As the next generation buys out, is gifted, or inherits the farm, what are frequent sticking points that arise?

Understand your income tax basis: Work with your lawyer and CPA to ensure that you understand the basis in the real estate. This is important in the event the property is sold and taxes need to be paid. The manner in which you inherit the property makes a large difference in your tax bill.

For example, if you receive the property as a gift from your parents during their lives, then you retain their income tax basis in the property. They may have inherited it 50 years ago and have a low basis. I have seen farms with a basis of $50,000 that are now worth $2 million. If that farm is sold, then there will be a capital gains tax on the difference between the basis and the current worth, which could equate to over $600,000.

Using the same example, if you inherit the farm from a parent and sell it for the $2 million it is worth as of their death, you would pay no capital gains tax. That’s a savings of over $600,000. What about the estate tax? It may not be as bad because Oregon’s estate tax rate is between 10 and 16%, much lower than the highest capital gains rate. Plus, the estate may be eligible for the Oregon Natural Resource Credit, which reduces Oregon estate taxes on family farms.

Using the same example, if you purchase the farm from a parent’s trust or estate for $2 million, then you have a $2 million basis in the property and will likely owe no capital gains tax if it is sold for $2 million down the road.

Comply with reporting requirements: If you inherited the farm or purchased it from a family member, beware the reporting requirements for the Oregon Natural Resource Credit. Once you determine whether this credit was taken on the Oregon estate tax return, then for five out of eight years after the death, the recipient of the inherited property is required to file an annual certification to keep the credit that was used to lower the estate tax. If the recipient does not comply, a portion of the estate tax would need to be repaid.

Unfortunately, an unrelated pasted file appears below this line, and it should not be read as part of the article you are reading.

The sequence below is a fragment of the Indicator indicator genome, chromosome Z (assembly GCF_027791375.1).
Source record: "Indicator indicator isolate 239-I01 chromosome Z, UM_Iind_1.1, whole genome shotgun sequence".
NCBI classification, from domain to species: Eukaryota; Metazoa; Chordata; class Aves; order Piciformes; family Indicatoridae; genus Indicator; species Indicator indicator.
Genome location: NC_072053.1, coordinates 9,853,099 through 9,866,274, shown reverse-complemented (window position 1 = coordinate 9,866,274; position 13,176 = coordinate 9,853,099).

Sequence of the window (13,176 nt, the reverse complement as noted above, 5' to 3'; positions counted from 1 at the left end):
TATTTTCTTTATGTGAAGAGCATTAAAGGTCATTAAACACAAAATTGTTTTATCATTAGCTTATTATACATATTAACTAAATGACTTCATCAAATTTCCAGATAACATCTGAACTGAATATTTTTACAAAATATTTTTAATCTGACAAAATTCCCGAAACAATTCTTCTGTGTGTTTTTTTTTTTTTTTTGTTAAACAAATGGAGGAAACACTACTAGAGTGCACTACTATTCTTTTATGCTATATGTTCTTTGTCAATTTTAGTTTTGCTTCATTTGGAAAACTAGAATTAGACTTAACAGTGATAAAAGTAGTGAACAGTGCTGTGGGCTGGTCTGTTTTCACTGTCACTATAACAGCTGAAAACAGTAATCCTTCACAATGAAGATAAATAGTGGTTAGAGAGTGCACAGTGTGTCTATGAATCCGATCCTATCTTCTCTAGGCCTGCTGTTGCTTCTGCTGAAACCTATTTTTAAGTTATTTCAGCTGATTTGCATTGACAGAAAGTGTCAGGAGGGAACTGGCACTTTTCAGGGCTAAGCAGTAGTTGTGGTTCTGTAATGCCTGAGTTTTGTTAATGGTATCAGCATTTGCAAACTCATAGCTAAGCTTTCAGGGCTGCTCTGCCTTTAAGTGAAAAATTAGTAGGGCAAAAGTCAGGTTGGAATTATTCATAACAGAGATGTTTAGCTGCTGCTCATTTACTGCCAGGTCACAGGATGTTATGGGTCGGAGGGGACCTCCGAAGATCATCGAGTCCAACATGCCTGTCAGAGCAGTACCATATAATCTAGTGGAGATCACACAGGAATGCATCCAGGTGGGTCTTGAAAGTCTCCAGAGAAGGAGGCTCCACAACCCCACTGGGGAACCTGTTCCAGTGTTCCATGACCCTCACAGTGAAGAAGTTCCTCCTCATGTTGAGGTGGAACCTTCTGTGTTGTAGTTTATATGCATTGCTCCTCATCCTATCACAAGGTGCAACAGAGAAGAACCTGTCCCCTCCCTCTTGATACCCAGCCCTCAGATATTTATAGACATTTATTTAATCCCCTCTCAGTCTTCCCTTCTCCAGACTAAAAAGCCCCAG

Structure your farm ownership: If you own the farm without other family members, then you have the ability to structure new businesses. Consider whom you would like to pass the farm on to. If you want to keep it in your family, then work with a farm succession attorney to structure it in a way that enables your family to keep farming and reduce the possibility of disputes.

Commonly, farmers will separate business operations from the land, with the operations held by one business and the land held by another entity. This enables your attorney to help you frame the way the operations and the land will transfer to the next generation. It can also provide asset protection during your lifetime.

Create your estate plan: The business succession plan and the estate plan need to dovetail with one another. A common issue is finding business buy-sell documents that do not coincide with the will or trust. Making sure the estate plan wraps around the business documents so that the farm will transition the way you want it to is important.

Most farms I work with use a revocable living trust as their version of a modern will. This allows families to incorporate estate tax planning and transition the farm privately at death, without incurring a court probate. Your attorney can explain the pros and cons of a will-based or a trust-based estate plan.

Farmers keeping the farm in the family for generations can be an amazing legacy and a wonderful part of Oregon culture. As you transition to the next generation, make sure to seek the assistance of a qualified farm succession attorney and CPA to avoid unexpected tax consequences, work through family dynamics, and alleviate potential roadblocks.

Maria Schmidlkofer is an attorney with Schwabe, Williamson & Wyatt. She focuses on farm succession planning and estate planning. She works with farmers throughout the Pacific Northwest. You can reach her at mschmid@schwabe.com or (503) 540-4265.

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